The genomic landscape of male breast cancers

Salvatore Piscuoglio, Charlotte K Y Ng, Melissa P. Murray, Elena Guerini-Rocco, Luciano G. Martelotto, Felipe C. Geyer, Francois Clement Bidard, Samuel Berman, Nicola Fusco, Rita A. Sakr, Carey A. Eberle, Leticia De Mattos-Arruda, Gabriel S. Macedo, Muzaffar Akram, Timour Baslan, James B. Hicks, Tari A. King, Edi Brogi, Larry Norton, Britta WeigeltClifford A. Hudis, Jorge S. Reis-Filho

Research output: Contribution to journalArticlepeer-review


Purpose: Male breast cancer is rare, and its genomic landscape has yet to be fully characterized. Lacking studies in men, treatment of males with breast cancer is extrapolated from results in females with breast cancer. We sought to define whether male breast cancers harbor somatic genetic alterations in genes frequently altered in female breast cancers. Experimental Design: All male breast cancers were estrogen receptor-positive, and all but two were HER2-negative. Fifty-nine male breast cancers were subtyped by immunohistochemistry, and tumor-normal pairs were microdissected and subjected to massively parallel sequencing targeting all exons of 241 genes frequently mutated in female breast cancers or DNA-repair related. The repertoires of somatic mutations and copy number alterations of male breast cancers were compared with that of subtype-matched female breast cancers. Results: Twenty-nine percent and 71% of male breast cancers were immunohistochemically classified as luminal A-like or luminal B-like, respectively. Male breast cancers displayed a heterogeneous repertoire of somatic genetic alterations that to some extent recapitulated that of estrogen receptor (ER)-positive/HER2-negative female breast cancers, including recurrent mutations affecting PIK3CA (20%) and GATA3 (15%). ER-positive/HER2-negative male breast cancers, however, less frequently harbored 16q losses, and PIK3CA and TP53 mutations than ER-positive/HER2-negative female breast cancers. In addition, male breast cancers were found to be significantly enriched for mutations affecting DNA repair-related genes. Conclusions: Male breast cancers less frequently harbor somatic genetic alterations typical of ER-positive/HER2-negative female breast cancers, such as PIK3CA and TP53 mutations and losses of 16q, suggesting that at least a subset of male breast cancers are driven by a distinct repertoire of somatic changes. Given the genomic differences, caution may be needed in the application of biologic and therapeutic findings from studies of female breast cancers to male breast cancers.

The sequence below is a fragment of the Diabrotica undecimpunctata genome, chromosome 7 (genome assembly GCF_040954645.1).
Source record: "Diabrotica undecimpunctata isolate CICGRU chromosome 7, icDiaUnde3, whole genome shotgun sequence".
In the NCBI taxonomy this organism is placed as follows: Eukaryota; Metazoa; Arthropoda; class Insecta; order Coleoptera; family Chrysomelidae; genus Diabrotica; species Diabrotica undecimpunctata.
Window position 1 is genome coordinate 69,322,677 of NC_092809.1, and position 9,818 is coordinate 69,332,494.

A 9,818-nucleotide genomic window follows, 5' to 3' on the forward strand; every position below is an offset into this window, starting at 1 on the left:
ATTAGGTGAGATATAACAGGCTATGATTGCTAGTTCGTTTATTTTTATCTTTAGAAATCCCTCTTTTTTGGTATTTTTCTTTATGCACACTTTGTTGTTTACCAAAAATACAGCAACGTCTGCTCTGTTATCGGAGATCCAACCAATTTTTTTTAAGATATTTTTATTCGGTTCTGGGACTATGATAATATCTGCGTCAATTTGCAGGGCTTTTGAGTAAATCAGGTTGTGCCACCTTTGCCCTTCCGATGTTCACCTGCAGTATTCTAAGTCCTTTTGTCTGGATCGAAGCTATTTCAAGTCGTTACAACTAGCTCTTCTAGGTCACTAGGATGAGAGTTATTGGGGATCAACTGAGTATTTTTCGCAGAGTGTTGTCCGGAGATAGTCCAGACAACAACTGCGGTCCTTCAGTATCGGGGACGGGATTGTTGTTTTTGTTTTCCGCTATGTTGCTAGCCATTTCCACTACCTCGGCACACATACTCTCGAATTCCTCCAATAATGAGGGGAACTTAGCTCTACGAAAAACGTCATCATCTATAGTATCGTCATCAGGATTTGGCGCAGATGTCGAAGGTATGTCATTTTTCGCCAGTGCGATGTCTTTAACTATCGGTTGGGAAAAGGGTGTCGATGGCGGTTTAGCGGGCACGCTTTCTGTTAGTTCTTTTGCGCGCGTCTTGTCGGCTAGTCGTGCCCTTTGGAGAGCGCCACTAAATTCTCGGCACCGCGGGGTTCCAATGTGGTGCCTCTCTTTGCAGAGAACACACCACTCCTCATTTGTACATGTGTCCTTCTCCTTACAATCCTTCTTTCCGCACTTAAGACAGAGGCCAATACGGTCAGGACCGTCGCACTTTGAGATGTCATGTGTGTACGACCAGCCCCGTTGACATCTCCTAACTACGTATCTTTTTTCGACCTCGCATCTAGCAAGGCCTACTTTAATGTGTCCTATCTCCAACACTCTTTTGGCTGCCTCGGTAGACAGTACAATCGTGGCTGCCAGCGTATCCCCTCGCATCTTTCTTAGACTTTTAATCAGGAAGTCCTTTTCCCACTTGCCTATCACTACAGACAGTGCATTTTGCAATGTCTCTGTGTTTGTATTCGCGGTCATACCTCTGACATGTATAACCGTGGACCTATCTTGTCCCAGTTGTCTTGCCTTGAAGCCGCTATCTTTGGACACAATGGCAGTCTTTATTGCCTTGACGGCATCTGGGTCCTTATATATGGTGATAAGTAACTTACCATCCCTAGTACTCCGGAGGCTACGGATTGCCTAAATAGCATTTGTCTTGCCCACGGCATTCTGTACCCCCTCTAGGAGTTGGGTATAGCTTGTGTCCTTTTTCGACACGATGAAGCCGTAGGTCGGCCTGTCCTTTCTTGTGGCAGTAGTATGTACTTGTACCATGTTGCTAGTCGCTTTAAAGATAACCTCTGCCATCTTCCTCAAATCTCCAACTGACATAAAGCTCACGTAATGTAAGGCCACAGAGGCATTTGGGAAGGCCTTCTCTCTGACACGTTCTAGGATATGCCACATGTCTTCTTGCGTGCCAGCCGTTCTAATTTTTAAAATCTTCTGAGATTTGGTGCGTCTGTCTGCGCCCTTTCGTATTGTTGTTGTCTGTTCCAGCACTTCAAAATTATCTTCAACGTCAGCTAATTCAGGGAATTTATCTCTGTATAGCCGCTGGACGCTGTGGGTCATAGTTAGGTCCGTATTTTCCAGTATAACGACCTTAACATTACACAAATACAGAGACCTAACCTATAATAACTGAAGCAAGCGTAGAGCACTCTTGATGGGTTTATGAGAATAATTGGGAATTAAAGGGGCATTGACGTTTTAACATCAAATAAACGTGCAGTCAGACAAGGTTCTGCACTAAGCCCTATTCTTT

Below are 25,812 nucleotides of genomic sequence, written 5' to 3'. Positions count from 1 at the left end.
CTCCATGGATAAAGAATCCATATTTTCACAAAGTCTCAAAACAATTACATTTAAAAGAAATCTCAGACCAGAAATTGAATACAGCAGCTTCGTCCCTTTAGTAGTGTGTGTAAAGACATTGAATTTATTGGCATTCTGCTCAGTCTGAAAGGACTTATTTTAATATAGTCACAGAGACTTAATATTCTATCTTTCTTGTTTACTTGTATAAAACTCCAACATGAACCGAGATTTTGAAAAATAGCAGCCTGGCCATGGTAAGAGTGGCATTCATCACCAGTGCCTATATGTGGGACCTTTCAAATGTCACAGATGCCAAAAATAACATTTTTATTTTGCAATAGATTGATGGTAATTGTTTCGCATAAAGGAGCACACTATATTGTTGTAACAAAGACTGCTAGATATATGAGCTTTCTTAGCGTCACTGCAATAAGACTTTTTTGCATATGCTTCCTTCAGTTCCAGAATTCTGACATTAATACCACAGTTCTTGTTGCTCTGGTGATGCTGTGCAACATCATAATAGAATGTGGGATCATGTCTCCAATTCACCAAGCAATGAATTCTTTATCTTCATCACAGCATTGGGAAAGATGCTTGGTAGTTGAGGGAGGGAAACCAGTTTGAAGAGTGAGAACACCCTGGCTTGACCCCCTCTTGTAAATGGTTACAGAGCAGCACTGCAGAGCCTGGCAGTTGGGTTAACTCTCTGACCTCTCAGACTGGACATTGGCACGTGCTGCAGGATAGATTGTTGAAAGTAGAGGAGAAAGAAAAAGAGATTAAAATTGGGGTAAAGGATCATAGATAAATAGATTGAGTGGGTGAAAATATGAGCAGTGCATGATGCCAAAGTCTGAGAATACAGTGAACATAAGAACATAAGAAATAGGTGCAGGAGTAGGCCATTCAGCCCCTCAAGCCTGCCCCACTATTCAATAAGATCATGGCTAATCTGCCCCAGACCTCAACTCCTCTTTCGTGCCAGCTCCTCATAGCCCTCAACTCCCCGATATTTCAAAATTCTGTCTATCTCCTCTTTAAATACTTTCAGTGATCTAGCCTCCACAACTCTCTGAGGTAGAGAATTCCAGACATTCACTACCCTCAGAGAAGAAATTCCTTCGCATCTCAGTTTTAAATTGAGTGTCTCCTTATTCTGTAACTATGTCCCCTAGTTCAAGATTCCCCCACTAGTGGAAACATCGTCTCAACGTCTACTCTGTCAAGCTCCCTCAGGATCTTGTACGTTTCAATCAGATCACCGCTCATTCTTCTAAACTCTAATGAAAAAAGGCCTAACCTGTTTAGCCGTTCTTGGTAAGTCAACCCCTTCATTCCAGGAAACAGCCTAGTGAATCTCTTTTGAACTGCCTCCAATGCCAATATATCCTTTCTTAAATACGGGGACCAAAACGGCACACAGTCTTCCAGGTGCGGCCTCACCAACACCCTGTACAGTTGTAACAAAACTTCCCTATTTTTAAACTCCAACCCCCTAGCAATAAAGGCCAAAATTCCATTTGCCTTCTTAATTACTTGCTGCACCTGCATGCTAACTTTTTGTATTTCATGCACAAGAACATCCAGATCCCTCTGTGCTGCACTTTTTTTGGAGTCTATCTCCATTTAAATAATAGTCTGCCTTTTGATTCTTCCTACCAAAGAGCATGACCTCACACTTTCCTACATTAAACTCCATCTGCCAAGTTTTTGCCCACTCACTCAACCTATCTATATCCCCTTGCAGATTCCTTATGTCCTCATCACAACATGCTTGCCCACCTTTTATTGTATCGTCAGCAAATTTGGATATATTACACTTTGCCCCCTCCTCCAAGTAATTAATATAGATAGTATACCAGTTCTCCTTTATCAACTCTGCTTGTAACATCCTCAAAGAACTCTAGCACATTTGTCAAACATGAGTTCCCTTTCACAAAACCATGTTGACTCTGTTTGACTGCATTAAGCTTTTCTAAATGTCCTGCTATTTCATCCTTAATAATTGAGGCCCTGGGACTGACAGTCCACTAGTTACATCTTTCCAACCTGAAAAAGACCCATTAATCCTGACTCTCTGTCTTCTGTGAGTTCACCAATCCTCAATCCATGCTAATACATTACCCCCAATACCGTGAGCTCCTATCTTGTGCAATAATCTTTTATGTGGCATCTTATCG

Original languageEnglish
Pages (from-to)4045-4056
Number of pages12
JournalClinical Cancer Research
Issue number16
Publication statusPublished - Aug 15 2016

ASJC Scopus subject areas

  • Medicine(all)
  • Oncology
  • Cancer Research


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